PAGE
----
Hyptis (=Condea) emoryi, Desert Lavender
Scientific Name: Hyptis emoryi
Common Name: Desert Lavender
Also Called: Spanish: Salvia, Salvia del Sesierto, Lavanda
Family: Lamiaceae or Mint Family
Synonyms: (Condea emoryi)
Size: Up to 9 feet or more under ideal conditions.
Growth Form: Shrub; spreading to erect, multiple stems.
Leaves: Green or grayish-green or whitish gray-green, canescent; leaves ovate with petioles, margins crenate (see photos above), cold deciduous.
Flower Color: Violet; flowers in axils, fruit a nutlet.
Flowering Season: January to December at lower elevations.
Elevation: Up to 5,000 feet in Arizona, lower elevations in California, up to 3,500 feet.
Habitat Preferences: Dry rocky slopes, canyons, sandy washes in desert scrub.
Recorded Range: Desert Lavender is relatively rare in the United States where it is found only in the central and western half of AZ, southeast CA and extreme southeast NV. It is also native to Baja California and northwest Mexico.
North America & US County Distribution Map for Hyptis emoryi.
U.S. Weed Information: No information available.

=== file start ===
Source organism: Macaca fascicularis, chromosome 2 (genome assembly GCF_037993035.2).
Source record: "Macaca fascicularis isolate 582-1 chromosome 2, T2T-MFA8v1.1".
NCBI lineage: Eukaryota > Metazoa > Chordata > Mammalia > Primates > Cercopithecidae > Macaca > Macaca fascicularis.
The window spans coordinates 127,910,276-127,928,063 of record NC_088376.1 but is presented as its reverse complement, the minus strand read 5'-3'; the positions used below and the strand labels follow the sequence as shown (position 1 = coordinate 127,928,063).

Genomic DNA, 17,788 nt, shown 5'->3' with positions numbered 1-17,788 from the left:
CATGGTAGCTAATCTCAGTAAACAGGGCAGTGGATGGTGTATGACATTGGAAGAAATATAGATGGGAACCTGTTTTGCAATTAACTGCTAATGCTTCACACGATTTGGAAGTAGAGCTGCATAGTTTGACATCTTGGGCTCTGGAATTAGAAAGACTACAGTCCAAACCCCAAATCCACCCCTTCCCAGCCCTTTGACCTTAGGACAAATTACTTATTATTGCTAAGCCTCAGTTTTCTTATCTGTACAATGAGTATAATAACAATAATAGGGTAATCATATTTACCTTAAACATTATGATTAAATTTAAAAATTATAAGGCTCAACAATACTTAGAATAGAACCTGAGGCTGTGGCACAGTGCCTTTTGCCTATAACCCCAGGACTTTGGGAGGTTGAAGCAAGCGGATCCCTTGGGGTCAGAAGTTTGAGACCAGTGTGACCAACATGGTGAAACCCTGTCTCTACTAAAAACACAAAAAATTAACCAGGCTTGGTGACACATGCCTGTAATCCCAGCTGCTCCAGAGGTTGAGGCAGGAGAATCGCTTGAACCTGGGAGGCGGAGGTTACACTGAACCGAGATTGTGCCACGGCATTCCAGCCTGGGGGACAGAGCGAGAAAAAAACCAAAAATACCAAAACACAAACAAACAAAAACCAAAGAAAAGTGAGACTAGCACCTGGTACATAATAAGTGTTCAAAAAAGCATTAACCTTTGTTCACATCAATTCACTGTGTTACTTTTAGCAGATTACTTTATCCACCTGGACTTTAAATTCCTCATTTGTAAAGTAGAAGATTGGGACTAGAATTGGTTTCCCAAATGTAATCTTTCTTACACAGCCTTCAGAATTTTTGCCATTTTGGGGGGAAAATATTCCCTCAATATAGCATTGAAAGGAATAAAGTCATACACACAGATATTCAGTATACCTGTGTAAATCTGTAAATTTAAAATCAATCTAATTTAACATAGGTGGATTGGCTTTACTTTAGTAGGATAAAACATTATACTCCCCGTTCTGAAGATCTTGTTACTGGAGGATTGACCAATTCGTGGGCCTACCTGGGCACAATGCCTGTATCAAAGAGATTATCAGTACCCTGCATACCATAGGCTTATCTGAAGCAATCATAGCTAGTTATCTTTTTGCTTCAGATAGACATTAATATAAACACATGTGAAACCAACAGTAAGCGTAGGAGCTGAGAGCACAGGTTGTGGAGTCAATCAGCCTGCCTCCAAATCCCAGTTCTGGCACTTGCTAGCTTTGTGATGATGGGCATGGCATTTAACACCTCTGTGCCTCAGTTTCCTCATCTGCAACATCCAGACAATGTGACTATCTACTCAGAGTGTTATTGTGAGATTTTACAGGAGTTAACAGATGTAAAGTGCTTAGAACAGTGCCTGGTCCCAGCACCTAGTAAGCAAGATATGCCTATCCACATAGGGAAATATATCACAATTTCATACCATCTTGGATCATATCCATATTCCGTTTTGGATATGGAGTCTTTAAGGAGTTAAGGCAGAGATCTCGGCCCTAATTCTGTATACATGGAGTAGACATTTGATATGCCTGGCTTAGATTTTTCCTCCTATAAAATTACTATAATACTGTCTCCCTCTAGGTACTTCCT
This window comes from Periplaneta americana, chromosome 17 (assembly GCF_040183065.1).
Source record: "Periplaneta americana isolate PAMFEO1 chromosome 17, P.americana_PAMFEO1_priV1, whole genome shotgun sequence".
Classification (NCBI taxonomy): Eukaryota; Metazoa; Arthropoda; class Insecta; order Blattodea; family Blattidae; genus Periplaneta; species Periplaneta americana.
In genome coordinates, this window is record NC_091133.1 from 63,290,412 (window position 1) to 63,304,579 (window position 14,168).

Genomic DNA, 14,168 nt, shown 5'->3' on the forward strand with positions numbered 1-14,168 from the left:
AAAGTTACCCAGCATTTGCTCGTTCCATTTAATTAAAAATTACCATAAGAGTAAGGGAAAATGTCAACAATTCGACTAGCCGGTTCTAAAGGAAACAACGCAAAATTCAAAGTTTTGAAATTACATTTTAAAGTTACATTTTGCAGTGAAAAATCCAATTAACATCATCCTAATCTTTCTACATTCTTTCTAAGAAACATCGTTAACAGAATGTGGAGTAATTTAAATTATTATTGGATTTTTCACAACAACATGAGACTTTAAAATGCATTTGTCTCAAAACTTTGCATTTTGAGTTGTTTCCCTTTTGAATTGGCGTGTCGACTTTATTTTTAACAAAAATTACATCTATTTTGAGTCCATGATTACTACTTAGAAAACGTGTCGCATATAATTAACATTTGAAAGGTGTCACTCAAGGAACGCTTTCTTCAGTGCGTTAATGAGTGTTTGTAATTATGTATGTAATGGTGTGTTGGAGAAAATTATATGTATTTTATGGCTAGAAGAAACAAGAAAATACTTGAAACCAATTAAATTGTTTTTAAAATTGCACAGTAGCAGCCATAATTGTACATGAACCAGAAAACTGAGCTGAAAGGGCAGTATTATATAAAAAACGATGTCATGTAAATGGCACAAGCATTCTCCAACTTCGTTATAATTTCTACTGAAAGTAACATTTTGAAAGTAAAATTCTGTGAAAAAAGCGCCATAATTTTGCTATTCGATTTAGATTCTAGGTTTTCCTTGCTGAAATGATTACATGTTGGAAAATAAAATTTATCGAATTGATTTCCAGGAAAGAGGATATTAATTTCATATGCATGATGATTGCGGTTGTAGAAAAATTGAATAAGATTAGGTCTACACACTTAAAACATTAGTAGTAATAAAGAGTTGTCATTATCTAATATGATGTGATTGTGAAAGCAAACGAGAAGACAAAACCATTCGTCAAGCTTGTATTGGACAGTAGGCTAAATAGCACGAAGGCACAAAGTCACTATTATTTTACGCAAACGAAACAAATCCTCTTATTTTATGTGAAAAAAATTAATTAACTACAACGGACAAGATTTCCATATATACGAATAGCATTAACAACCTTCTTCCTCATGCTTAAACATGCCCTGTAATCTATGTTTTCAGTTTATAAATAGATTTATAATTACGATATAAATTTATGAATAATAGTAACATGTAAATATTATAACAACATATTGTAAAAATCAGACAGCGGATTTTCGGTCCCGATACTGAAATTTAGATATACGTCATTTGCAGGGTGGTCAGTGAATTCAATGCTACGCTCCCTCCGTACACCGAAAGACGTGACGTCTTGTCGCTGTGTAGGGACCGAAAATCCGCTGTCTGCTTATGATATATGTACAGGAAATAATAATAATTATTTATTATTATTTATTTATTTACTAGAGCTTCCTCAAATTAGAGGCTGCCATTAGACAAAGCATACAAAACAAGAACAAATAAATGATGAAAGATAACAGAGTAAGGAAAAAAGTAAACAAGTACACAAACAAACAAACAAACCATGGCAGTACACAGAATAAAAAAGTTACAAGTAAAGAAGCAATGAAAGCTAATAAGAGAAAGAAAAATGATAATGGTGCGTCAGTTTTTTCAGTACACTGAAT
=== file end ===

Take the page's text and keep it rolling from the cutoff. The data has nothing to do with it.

Invasive/Noxious Weed Information: No information available.
Wetland Indicator: No information available.
Threatened/Endangered Information: No information available.
The Plant List includes 581 scientific plant names of species rank for the genus Hyptis. Of these 292 are accepted species names. (an updated list is pending).
Comments: The flowers of Desert Lavender are an important nectar source for desert honeybees during their major spring blooms. Desert Lavender is drought tolerant and readily available as a desert or mid-elevation land species.
The type species for Hyptis emoryi is from the lower Gila River.
Desert Lavender has been used by southwestern United States indigenous peoples. See complete listing of ethno-botanical uses at Native American Ethnobotany, University of Michigan, Dearborn.